AM:FM An Introduction

by bob travers. 0 Comments

AM:FM An Introduction

 I’m not old enough to remember a world without television, but I am old enough to remember a world where my friends and I would sit in a hot car parked in the driveway with the radio blasting, desperately waiting for the next Elton John song to be played, calling in our requests and actually hearing our names on the radio and our songs played. I’m old enough to remember sitting at my uncle’s wedding in October 1979, hidden away in a corner, listening to the Orioles-Pirates World Series game on a tiny transistor pressed to my ear.

 I’ve been a radio geek since I was a kid, listening on transistors to signals far away. Voices through the static, sometimes French, sometimes Spanish, always magic. In an era when ESPN and CNN did not exist, radio was also the only way to get to know your favorite team or follow a news story around the clock. When you had only four TV channels and no internet to choose from, radio filled the empty void like no other technology.

Even today, according to a March, 2014 report by Nielson, which now tracks radio listeners, over 244 million Americans listen to the radio at least once a week, including 91.9 percent of all Americans aged 18-34. These numbers are actually up from 2013. It seems that no matter what the visual arts do, radio always finds a place on the media consumer’s plate.

Radio, then and now, was on all night, long after TV stations signed off. And it was all live, all happening right now, the talk shows with their quirky hosts and regular callers, the DJ’s choosing their own records, the news updates on the hour. “Give us twenty minutes and we’ll give you the world,” radio said. It was a good bargain then and it remains one now. Whether you listen in your car, your house, over the internet, to stations in Frederick or around the world, radio remains a central beacon, broadcasting our world to us through the air unseen.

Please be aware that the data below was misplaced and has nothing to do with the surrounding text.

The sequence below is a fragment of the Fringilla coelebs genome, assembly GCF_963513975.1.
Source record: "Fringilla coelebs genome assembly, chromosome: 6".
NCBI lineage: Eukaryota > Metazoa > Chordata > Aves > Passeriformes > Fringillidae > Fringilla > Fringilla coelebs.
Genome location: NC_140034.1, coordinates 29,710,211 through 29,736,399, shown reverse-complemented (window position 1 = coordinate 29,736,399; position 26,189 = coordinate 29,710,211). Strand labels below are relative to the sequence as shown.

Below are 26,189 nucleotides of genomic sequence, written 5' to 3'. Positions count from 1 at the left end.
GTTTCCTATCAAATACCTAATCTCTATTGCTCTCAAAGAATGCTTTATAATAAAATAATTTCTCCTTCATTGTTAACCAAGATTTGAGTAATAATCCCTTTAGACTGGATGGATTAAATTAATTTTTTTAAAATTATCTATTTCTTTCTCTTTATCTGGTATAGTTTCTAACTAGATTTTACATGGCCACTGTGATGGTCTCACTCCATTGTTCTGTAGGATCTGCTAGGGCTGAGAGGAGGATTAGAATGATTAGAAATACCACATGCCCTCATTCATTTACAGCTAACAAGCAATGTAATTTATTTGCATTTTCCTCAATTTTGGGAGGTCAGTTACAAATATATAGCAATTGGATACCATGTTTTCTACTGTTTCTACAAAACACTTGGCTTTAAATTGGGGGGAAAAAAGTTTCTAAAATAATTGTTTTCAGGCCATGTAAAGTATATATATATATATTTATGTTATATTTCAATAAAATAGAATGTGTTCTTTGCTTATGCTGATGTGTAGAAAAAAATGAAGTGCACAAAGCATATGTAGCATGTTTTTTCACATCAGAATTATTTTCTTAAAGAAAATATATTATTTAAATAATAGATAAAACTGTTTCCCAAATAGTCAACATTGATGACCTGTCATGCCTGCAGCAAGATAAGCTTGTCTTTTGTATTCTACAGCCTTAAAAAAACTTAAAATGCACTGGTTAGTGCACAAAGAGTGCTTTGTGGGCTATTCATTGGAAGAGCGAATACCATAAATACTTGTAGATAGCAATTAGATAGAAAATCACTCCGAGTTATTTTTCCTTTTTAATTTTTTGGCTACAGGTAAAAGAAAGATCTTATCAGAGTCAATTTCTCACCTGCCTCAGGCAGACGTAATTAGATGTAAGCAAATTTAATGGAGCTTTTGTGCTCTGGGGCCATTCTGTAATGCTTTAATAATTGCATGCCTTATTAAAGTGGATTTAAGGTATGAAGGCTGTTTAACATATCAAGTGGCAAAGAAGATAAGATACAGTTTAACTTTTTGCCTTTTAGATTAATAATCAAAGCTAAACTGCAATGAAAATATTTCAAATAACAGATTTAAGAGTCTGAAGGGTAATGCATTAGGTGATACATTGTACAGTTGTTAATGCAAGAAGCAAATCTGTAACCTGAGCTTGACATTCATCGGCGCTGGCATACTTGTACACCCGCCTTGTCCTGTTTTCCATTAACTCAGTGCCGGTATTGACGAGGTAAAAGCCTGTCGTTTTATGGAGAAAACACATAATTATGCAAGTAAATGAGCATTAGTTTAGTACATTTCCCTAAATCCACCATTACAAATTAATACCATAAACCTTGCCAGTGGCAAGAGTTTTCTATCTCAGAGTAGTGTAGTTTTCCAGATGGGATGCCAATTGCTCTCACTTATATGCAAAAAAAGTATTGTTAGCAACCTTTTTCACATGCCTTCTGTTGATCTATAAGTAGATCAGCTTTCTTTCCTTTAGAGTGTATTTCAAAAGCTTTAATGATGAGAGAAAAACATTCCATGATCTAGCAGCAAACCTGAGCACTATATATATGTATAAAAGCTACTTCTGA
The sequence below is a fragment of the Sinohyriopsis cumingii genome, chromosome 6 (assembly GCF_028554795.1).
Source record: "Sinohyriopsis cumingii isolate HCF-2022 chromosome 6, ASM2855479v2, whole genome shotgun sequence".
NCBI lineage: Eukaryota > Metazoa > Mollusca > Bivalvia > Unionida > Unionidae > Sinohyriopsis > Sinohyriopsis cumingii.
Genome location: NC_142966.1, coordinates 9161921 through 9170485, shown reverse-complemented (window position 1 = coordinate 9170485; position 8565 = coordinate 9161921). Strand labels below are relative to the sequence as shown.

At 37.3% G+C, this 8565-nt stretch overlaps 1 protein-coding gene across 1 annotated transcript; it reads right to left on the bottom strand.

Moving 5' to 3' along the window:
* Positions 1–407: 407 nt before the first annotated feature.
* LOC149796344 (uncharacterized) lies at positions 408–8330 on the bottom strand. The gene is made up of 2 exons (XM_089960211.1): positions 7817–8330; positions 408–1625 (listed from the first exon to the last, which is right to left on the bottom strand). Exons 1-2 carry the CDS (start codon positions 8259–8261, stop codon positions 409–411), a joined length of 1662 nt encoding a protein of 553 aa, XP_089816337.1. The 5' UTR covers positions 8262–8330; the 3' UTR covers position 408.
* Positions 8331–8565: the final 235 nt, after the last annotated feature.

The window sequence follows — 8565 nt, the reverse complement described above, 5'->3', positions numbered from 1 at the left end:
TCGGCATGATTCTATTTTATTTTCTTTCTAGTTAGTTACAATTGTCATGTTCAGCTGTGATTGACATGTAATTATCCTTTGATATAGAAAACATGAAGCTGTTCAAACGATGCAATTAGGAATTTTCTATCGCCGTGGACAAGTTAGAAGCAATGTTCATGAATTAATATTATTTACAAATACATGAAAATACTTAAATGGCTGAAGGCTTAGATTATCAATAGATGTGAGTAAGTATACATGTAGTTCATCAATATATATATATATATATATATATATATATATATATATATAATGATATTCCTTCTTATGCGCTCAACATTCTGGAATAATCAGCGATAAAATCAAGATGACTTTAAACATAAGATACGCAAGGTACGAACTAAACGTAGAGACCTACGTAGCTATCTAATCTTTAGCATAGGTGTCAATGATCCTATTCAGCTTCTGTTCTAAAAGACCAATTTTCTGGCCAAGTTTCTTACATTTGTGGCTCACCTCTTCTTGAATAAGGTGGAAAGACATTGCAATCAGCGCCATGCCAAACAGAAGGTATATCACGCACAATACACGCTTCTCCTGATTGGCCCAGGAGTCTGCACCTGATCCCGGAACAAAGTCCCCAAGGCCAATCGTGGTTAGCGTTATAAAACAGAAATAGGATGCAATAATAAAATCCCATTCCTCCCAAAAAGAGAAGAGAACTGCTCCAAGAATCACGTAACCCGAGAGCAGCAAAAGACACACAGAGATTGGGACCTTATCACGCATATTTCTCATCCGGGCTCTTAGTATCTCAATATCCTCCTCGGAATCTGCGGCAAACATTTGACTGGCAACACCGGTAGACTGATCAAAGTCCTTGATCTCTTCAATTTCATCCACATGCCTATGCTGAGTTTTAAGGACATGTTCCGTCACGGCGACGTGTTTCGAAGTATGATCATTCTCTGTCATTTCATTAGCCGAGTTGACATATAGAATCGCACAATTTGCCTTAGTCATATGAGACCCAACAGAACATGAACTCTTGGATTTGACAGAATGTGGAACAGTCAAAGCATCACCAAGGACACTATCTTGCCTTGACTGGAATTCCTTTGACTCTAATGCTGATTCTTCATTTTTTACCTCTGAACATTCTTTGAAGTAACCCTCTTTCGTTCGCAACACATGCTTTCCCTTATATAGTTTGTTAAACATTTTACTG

In some ways, it’s shocking that radio has remained such a central medium of communication in this video age. Even with the advent of television, movies, the internet, smartphones and a 24/7 YouTube sensibility, radio has thrived. It has succeeded because it works so simply. Turn on the dial and all the information in the world comes to you. All the listener has to do is, well, listen. No reading, clicking, looking, texting or touching required.

This blog won’t make judgments or take sides, we’ll just explore radio in Frederick, in Maryland and occasionally beyond, simply listening, taking it all in.

This blog aims to cover broadcast radio stations in the Frederick area, including Washington, DC and Baltimore. We will delve into the history of the stations, the on-air personalities, the business decisions, the formats, ratings, technical considerations, demographics, changing technologies and anything else that radio stations deal with today.

 

 

 

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